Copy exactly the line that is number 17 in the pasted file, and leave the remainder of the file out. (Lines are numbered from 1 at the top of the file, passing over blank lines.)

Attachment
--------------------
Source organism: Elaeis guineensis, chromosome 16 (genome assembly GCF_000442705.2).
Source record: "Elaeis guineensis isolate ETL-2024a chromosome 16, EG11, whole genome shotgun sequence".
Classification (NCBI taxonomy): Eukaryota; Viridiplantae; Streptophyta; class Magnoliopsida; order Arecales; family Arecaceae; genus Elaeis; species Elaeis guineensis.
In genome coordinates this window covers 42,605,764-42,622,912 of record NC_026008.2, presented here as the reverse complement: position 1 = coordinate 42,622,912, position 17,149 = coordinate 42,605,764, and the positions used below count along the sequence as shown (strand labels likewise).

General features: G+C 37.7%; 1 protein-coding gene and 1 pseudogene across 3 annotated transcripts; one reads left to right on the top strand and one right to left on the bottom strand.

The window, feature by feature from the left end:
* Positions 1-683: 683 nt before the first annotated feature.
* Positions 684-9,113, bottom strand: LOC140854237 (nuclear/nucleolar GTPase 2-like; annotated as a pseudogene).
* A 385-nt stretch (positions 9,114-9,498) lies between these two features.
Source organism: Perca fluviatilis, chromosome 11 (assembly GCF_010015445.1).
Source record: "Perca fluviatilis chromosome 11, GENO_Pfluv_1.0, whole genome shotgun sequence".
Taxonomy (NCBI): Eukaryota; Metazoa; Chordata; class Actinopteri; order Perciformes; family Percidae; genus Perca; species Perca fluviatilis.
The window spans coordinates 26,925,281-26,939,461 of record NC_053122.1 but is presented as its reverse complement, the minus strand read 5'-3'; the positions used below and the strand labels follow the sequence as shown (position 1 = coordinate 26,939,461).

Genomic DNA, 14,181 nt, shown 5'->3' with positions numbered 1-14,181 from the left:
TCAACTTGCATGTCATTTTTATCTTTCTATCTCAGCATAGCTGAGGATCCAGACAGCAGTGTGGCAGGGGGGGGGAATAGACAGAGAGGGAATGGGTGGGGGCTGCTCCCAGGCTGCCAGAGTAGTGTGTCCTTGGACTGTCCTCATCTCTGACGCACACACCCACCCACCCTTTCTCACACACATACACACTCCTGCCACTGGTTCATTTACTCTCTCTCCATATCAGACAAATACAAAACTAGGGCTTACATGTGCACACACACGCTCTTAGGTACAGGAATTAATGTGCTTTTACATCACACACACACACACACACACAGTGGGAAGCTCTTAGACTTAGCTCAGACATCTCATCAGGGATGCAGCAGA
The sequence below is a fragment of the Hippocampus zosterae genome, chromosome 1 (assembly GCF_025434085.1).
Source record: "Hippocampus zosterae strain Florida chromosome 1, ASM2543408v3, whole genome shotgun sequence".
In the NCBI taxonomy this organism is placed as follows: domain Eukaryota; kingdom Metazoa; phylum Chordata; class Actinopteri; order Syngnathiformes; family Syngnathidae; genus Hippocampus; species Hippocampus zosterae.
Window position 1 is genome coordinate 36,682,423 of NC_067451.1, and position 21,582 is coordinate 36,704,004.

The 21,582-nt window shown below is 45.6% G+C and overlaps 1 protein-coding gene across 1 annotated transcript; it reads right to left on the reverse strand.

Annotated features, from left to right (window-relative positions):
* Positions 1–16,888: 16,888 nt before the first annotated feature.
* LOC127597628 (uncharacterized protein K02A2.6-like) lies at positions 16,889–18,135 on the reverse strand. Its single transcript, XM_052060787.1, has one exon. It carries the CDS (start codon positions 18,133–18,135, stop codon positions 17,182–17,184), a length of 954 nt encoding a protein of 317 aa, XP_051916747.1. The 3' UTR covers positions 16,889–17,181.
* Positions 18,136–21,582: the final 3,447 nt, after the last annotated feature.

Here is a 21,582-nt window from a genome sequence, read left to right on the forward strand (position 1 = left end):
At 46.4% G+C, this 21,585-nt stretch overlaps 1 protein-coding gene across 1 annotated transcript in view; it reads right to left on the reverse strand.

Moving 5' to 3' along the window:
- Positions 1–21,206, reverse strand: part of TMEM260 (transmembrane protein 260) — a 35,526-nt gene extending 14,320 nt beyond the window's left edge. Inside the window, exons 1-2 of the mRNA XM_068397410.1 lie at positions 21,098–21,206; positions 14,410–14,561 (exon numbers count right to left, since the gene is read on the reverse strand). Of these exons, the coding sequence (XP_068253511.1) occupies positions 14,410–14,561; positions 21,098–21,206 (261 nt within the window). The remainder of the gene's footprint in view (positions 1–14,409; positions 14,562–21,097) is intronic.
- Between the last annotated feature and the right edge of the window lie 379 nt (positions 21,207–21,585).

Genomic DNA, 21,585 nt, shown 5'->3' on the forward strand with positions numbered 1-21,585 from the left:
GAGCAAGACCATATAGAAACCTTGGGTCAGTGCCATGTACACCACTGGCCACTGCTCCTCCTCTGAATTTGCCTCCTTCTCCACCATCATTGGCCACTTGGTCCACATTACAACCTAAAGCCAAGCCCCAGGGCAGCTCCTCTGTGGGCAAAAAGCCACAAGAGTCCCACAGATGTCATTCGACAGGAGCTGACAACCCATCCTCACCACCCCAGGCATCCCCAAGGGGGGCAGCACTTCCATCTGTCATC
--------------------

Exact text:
Source record: "Hippocampus zosterae strain Florida chromosome 1, ASM2543408v3, whole genome shotgun sequence".